On 2 February 1941 he claimed his third victory.
This claim has not been possible to verify with Commonwealth records.
On 15 March Hurricanes of 3 SAAF Squadron attacked Diredawa. During the night Blenheims of 8 Squadron from Aden had bombed the airfields there, and in the morning six fighters from Dogabur approached the main airfield at the same time as Junkers Ju86s of 12 SAAF Squadron arrived to bomb. There the Hurricane pilots found three Fiat CR.32s of the 410a Squadriglia in the air, the South African pilots identified these as two CR.32s and one CR.42. One of the CR.32 pilots, Sergente Maggiore Antonia Giardinà, had just begun an attack on a Ju86 when he suddenly spotted a Hurricane approaching to attack him, and a dogfight began. Sottotenente Bartolozzi rushed to Giardinà’s aid without checking his own tail, next moment hearing an explosion and being hit in the face and neck by splinters. He immediately broke away and began turning with his attacker, avoiding two more bursts of fire. He landed with 188 holes in his aircraft, but no serious damage. Bartolozzi, normally on loan to 413a Squadriglia, equipped with CR.42s, had just landed at Diredawa before the raid because his aircraft was in need of repair. At the outset of the attack he had taken off again in one of 410a Squadriglia’s CR.32s.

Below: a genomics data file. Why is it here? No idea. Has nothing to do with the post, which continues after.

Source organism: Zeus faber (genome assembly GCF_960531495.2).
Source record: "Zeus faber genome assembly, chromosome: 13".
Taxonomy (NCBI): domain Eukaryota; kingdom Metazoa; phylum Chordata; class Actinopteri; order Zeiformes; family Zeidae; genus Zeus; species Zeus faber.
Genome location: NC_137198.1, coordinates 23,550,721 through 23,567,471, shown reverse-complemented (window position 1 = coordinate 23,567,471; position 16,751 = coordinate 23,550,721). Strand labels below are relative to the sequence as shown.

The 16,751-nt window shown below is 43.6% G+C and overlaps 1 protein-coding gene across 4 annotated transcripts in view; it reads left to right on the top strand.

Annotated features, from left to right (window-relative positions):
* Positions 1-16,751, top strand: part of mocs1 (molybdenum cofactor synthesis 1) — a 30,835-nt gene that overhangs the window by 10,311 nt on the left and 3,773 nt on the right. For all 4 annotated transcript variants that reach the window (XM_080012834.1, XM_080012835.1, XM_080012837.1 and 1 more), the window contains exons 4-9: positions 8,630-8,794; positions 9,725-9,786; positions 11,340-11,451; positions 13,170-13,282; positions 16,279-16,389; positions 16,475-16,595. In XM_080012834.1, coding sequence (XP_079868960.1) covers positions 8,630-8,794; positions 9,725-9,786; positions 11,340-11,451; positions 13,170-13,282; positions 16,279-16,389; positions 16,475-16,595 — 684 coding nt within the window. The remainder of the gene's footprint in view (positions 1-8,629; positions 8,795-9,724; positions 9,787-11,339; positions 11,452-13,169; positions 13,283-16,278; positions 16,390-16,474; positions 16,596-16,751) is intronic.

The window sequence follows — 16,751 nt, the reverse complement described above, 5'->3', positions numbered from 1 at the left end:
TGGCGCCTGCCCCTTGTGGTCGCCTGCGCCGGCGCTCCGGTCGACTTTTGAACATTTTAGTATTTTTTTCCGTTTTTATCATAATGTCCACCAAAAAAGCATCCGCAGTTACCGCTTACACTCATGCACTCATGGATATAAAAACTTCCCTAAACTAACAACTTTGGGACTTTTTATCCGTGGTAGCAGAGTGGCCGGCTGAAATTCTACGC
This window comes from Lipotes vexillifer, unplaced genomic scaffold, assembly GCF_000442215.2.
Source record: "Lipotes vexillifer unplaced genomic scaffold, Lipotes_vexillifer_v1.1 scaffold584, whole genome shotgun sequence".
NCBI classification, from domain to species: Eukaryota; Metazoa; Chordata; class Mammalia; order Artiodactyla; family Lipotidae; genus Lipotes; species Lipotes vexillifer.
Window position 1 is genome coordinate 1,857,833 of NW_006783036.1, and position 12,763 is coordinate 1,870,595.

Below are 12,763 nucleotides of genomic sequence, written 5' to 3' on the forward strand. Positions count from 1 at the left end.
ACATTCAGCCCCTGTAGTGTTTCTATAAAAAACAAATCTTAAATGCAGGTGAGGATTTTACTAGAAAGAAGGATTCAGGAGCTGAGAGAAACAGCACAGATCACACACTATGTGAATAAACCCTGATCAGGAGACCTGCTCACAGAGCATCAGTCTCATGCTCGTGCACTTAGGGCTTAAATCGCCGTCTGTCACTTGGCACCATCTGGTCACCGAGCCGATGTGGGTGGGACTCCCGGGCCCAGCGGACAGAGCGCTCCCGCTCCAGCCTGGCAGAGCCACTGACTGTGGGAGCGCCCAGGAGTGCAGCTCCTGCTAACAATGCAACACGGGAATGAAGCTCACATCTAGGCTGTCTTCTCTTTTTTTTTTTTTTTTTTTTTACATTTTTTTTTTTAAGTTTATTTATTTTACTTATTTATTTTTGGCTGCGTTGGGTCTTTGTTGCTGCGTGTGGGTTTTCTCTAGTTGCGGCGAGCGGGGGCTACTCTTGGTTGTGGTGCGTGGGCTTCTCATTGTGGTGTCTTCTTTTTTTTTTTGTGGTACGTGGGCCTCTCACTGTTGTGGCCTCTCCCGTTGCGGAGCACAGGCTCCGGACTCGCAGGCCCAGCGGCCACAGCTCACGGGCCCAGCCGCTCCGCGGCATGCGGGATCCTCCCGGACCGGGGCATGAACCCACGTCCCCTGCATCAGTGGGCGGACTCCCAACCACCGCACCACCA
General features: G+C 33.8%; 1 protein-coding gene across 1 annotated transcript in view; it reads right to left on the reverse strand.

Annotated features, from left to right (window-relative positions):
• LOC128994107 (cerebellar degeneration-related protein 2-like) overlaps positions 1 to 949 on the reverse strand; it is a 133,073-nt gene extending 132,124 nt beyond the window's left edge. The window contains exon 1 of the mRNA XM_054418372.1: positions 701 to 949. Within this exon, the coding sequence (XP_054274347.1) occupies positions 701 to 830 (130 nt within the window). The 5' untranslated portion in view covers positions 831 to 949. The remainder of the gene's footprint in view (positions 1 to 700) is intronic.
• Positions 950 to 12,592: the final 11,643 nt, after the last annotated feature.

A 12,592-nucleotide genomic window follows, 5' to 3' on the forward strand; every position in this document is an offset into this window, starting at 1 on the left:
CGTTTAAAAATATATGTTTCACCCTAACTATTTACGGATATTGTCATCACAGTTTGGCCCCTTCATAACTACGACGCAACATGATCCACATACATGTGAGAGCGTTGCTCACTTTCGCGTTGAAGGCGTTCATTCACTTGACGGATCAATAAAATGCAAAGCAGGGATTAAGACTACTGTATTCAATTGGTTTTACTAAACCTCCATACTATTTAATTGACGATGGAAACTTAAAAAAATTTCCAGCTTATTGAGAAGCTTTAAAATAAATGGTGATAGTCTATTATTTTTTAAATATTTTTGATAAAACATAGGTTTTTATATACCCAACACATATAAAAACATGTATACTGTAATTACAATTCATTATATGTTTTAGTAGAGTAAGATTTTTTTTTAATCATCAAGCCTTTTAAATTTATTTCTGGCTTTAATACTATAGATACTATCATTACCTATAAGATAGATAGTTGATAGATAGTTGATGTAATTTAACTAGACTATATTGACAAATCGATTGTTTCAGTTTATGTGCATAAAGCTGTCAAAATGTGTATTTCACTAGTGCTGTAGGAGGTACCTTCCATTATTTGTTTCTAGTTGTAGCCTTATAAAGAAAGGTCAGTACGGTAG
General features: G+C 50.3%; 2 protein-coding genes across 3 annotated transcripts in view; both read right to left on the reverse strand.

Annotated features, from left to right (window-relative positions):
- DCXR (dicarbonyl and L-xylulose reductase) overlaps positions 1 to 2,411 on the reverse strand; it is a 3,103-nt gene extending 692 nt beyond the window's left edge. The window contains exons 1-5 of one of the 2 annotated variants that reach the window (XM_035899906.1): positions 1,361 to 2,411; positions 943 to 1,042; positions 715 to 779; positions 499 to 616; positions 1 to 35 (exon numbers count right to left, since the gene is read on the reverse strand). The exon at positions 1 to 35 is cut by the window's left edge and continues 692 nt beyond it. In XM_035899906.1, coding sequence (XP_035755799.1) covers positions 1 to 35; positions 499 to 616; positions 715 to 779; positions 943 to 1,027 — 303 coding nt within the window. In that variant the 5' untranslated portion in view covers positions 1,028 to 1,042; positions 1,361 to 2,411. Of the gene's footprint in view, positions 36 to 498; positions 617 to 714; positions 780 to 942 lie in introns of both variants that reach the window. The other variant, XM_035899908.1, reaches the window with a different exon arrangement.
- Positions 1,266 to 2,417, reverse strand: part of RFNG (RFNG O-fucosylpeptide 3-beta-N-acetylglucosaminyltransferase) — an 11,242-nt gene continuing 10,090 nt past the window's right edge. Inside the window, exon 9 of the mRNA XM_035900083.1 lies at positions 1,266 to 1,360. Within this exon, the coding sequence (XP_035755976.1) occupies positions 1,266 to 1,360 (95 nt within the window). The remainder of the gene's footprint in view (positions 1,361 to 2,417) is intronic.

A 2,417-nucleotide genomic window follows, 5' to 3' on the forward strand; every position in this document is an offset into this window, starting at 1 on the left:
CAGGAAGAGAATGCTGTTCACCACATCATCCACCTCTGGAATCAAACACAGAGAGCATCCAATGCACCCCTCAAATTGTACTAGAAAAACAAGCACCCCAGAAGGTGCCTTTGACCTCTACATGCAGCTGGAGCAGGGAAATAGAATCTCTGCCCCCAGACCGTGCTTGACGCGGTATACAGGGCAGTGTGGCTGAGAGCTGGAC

Giardinà meanwhile fought on for several minutes, returning fire, and at last the Hurricane left. He was then able to land, his aircraft also exhibiting a few holes in the fabric. The third CR.32 escaped undamaged.
In this combat the South Africans considerable overestimated the result of their fire against the nimble Fiats, Captains Theron and Frost each claiming a CR.32 shot down, while Lieutenants Morley and Venter claimed a shared CR.42. The Hurricanes then strafed the aircraft seen on the ground and claimed S.79s in flames and one damaged, one CR.32 or Romeo in flames and four CR.32s or Romeos damaged. One fighter and two Ro.37bis aircraft were actually damaged.
He managed to return to Italy before the Italian collapse in East Africa after having clamed 3 and 1 shared victories.
On 12 May 1942 he was promoted to Tenente.
Later he served with the 300a Squadriglia, 167o Gruppo.
On 22 July 1943 he claimed his forth victory.
On the 27 August Tenente Bartolozzi claimed a B-17.
At this mission he flew aircraft belonging to the 365a Squadriglia.
Two days later on 29 August he, Tenente Giuseppe Bennicelli and Maresciallo Alessandro Sicco were each credited with a P-38.
Bartolozzi ended the war with 3 biplane victories and a total of 6 destroyed.